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Verteilen von EMET via Gruppenrichtlinien

Die aktuelle 0-Day-Lücke im Internet Explorer bringt uns zu der Frage, wie man EMETv3 mangels SCCM via Group Policies verteilt.

Das Benutzerhandbuch von EMET beschreibt nur einen kleinen Teil des Weges:

EMET 3.0 comes with group policy support. When you install EMET, EMET.admx and EMET.adml files are also installed to the “Deployment\Group Policy Files” folder. These files can then be copied onto \Windows\PolicyDefinitions and \Windows\PolicyDefinitions\en-US folders respectively. Once this is done, EMET system and application mitigation settings can be configured via Group Policy.

There are three sets of policies that EMET exposes. Below is a description of each. More information can be found at the policy editor for each policy.
1. System Mitigations: Named ASLR, DEP and SEHOP, these policies are used to configure system mitigations. Please note that modifying system mitigation settings may require a reboot to be effective.
2. Default Protection Profiles: There are three: Internet Explorer, Office applications and other popular software. Protection Profiles are pre-configured EMET settings that cover common home and enterprise software. Apply these policies to enable them.
3. Application Settings: This leads to a freeform editor where you can configure any additional applications not part of the default protection profiles. The syntax is application executable name followed by an optional list of mitigations you don’t want to enable. If you don’t specify any mitigation, all seven EMET application mitigations will be enabled.

Once you enable EMET Group Policies, they will be written out to the registry at HKLM \SOFTWARE\Policies\Microsoft\EMET. To make them effective in EMET, you have to run the following command using the EMET Command Line Tool.

EMET_Conf –refresh

Please note that when you apply a Group Policy in Windows, there is often a short delay before Group Policy writes them out to the registry.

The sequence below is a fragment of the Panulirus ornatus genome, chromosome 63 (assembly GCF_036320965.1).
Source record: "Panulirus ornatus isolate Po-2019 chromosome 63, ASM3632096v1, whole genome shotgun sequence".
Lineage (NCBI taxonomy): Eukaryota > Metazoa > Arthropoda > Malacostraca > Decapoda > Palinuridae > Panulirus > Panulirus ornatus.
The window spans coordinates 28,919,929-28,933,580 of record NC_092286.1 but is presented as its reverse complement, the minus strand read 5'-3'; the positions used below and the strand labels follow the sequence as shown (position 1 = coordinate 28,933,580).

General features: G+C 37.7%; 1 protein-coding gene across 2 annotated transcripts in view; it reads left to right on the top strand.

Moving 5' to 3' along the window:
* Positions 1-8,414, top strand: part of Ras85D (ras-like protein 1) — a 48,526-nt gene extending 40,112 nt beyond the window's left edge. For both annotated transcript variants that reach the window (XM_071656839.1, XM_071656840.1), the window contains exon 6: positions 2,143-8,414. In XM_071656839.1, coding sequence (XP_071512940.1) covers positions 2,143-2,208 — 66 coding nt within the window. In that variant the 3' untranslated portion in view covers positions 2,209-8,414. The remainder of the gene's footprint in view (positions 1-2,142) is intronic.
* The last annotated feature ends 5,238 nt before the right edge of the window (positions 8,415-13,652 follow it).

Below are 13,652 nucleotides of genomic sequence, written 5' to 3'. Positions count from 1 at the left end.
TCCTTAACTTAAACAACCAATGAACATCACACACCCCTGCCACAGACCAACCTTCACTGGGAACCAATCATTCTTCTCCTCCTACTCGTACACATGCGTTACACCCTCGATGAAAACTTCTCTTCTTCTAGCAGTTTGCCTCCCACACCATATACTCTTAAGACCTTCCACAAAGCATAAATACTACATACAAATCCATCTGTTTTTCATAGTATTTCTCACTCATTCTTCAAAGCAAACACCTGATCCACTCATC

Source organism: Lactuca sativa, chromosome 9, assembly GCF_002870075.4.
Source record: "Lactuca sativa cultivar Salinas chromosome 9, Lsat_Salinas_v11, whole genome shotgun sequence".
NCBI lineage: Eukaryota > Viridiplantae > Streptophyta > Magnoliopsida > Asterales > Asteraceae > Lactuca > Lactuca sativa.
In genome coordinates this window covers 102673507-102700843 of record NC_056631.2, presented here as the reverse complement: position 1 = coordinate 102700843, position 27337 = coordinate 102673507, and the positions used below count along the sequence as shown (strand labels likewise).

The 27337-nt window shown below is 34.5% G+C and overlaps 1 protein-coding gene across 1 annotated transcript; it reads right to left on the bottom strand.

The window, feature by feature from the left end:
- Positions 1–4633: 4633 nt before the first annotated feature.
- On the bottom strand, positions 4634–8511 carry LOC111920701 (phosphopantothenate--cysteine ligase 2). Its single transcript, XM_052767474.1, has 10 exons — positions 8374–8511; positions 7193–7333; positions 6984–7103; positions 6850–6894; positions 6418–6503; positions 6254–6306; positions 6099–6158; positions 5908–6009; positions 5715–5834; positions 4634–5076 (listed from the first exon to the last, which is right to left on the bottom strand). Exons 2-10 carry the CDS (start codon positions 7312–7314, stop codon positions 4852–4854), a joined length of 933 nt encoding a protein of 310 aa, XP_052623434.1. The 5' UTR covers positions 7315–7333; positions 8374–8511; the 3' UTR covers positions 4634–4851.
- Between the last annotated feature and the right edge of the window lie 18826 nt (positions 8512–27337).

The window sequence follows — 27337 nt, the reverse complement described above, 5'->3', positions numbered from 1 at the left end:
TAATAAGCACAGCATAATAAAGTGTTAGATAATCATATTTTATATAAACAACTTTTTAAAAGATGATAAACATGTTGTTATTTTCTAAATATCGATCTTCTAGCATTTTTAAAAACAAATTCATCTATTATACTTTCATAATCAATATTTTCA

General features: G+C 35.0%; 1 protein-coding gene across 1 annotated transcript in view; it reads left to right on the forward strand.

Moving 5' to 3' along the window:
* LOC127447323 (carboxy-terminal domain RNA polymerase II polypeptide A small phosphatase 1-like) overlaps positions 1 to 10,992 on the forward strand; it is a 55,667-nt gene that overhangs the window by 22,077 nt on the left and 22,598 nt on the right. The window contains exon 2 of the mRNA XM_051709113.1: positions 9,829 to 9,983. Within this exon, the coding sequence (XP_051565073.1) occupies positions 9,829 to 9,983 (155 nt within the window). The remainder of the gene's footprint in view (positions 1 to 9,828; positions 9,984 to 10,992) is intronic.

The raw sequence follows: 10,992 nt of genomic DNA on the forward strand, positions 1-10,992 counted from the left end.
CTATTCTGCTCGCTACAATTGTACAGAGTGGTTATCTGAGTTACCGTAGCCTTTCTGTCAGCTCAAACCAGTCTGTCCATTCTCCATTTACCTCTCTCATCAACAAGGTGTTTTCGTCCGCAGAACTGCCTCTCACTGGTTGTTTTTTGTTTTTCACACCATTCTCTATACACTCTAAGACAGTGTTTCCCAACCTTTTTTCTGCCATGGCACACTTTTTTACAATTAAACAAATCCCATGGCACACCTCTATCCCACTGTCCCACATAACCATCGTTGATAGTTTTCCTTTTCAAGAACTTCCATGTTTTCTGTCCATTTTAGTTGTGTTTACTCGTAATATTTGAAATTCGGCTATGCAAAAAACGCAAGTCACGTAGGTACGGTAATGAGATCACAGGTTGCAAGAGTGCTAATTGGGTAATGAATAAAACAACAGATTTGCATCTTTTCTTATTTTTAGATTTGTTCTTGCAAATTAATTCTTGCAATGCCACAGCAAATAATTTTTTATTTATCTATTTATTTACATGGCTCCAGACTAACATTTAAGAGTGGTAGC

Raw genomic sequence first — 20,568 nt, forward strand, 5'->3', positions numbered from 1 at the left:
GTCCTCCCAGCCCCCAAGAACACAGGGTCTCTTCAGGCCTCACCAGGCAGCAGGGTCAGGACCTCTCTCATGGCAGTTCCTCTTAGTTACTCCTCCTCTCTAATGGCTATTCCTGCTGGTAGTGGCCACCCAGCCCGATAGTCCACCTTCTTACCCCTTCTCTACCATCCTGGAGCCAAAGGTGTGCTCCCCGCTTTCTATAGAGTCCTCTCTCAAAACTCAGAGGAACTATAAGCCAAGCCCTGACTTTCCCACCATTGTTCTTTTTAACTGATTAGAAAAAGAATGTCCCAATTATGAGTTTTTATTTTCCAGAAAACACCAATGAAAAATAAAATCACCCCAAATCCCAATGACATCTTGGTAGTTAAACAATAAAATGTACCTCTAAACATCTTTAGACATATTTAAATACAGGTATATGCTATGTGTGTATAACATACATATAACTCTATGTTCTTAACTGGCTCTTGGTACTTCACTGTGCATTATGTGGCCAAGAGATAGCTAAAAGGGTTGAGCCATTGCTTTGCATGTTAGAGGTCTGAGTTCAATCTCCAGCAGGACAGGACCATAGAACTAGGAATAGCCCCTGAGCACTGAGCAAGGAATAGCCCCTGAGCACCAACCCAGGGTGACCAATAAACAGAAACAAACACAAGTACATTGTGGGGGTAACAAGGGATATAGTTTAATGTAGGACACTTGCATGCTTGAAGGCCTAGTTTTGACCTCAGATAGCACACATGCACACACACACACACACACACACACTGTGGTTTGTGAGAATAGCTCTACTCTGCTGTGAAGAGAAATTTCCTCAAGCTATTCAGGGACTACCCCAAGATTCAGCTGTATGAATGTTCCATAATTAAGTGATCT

You can run this command separately, at startup or at logon time according to your deployment strategy.
To view the Group Policy controlled EMET settings, run the following command using the EMET Command Line Tool.

EMET_Conf –list

The settings controlled by Group Policy start with the ‘>’ character. In this example, we have 2 settings and the Internet Explorer one has been configured by Group Policy, while the program.exe setting has been configured either through the EMET Graphical User Interface or the EMET Command Line Tool.

It is important to note that the settings configured via Group Policy take precedence over the settings configured locally using the EMET GUI or the EMET Command Line Tool. Also, Group Policy controlled settings can only be modified or deleted via Group Policy. For example, running

EMET_Conf –delete_all

in the situation above would only delete the program.exe settings, and leave Internet Explorer settings intact.”

Wir haben aber sicherlich mehrere Computer auf denen wir EMET installieren wollen und – wie man oben sieht – müssen wir zur Übernahme des vorher konfigurierten EMET-GPO ein “EMET_Conf –refresh” auf jeder Maschine ausführen. Genau das ist die Krux.

Die Lösung ist – neben einem Startskript – das kleine Tool psexec von Sysinternals. Mark erklärt in einem Artikel die Benutzung.

Angemerkt sei hier, das “EMET-Conf –refresh” als Administrator ausgeführt werden muss.

Welche Schritte haben wir nun?

1. Herunterladen von EMET

2. Installation von EMET auf einem Referenzcomputer

3. Konfiguration des EMET-GPO:

Diese befinden sich – wie oben geschrieben – im Ordner /EMET/Deployment/Group Policy Files und müssen in den Ordner /Windows/PolicyDefinitions kopiert oder besser in einen Central Store unter sysvol.

EMET GPO

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21. September 2012 Posted by | Lessons learned: Notes from the field | , , , , , , , , , , , , , , , , , | Kommentare deaktiviert für Verteilen von EMET via Gruppenrichtlinien